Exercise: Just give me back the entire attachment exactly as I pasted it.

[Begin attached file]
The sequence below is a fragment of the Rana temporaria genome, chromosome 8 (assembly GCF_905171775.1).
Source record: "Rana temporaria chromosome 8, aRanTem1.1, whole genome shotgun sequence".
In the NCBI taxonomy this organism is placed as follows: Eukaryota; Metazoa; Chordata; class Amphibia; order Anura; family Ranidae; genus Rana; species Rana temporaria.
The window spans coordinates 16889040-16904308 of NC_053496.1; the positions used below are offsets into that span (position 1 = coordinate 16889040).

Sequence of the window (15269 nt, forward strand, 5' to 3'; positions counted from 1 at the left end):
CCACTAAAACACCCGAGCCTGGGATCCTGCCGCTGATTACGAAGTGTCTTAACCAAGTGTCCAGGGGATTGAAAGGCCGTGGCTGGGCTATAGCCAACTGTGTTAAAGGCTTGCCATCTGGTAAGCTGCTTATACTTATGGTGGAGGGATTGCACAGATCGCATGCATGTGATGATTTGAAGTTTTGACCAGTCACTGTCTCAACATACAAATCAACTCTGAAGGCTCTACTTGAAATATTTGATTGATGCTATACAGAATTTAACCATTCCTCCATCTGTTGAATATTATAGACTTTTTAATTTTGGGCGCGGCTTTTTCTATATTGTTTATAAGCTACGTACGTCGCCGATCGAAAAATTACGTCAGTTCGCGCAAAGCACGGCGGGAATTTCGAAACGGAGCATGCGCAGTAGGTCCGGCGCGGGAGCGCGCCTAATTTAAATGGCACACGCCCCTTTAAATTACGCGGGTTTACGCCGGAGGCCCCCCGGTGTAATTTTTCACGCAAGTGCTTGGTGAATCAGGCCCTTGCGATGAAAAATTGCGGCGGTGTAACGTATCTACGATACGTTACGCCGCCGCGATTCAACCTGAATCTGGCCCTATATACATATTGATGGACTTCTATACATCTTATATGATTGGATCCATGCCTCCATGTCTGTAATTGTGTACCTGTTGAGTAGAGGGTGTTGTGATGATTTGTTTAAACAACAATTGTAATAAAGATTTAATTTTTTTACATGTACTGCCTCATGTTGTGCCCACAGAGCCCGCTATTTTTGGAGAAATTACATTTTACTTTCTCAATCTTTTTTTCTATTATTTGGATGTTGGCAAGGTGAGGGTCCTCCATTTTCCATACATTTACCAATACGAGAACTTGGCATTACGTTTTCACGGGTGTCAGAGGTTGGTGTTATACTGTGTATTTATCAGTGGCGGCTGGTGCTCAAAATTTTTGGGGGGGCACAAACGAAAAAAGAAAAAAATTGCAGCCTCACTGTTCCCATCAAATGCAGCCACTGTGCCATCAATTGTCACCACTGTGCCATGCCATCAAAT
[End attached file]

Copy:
The sequence below is a fragment of the Rana temporaria genome, chromosome 8 (assembly GCF_905171775.1).
Source record: "Rana temporaria chromosome 8, aRanTem1.1, whole genome shotgun sequence".
In the NCBI taxonomy this organism is placed as follows: Eukaryota; Metazoa; Chordata; class Amphibia; order Anura; family Ranidae; genus Rana; species Rana temporaria.
The window spans coordinates 16889040-16904308 of NC_053496.1; the positions used below are offsets into that span (position 1 = coordinate 16889040).

Sequence of the window (15269 nt, forward strand, 5' to 3'; positions counted from 1 at the left end):
CCACTAAAACACCCGAGCCTGGGATCCTGCCGCTGATTACGAAGTGTCTTAACCAAGTGTCCAGGGGATTGAAAGGCCGTGGCTGGGCTATAGCCAACTGTGTTAAAGGCTTGCCATCTGGTAAGCTGCTTATACTTATGGTGGAGGGATTGCACAGATCGCATGCATGTGATGATTTGAAGTTTTGACCAGTCACTGTCTCAACATACAAATCAACTCTGAAGGCTCTACTTGAAATATTTGATTGATGCTATACAGAATTTAACCATTCCTCCATCTGTTGAATATTATAGACTTTTTAATTTTGGGCGCGGCTTTTTCTATATTGTTTATAAGCTACGTACGTCGCCGATCGAAAAATTACGTCAGTTCGCGCAAAGCACGGCGGGAATTTCGAAACGGAGCATGCGCAGTAGGTCCGGCGCGGGAGCGCGCCTAATTTAAATGGCACACGCCCCTTTAAATTACGCGGGTTTACGCCGGAGGCCCCCCGGTGTAATTTTTCACGCAAGTGCTTGGTGAATCAGGCCCTTGCGATGAAAAATTGCGGCGGTGTAACGTATCTACGATACGTTACGCCGCCGCGATTCAACCTGAATCTGGCCCTATATACATATTGATGGACTTCTATACATCTTATATGATTGGATCCATGCCTCCATGTCTGTAATTGTGTACCTGTTGAGTAGAGGGTGTTGTGATGATTTGTTTAAACAACAATTGTAATAAAGATTTAATTTTTTTACATGTACTGCCTCATGTTGTGCCCACAGAGCCCGCTATTTTTGGAGAAATTACATTTTACTTTCTCAATCTTTTTTTCTATTATTTGGATGTTGGCAAGGTGAGGGTCCTCCATTTTCCATACATTTACCAATACGAGAACTTGGCATTACGTTTTCACGGGTGTCAGAGGTTGGTGTTATACTGTGTATTTATCAGTGGCGGCTGGTGCTCAAAATTTTTGGGGGGGCACAAACGAAAAAAGAAAAAAATTGCAGCCTCACTGTTCCCATCAAATGCAGCCACTGTGCCATCAATTGTCACCACTGTGCCATGCCATCAAAT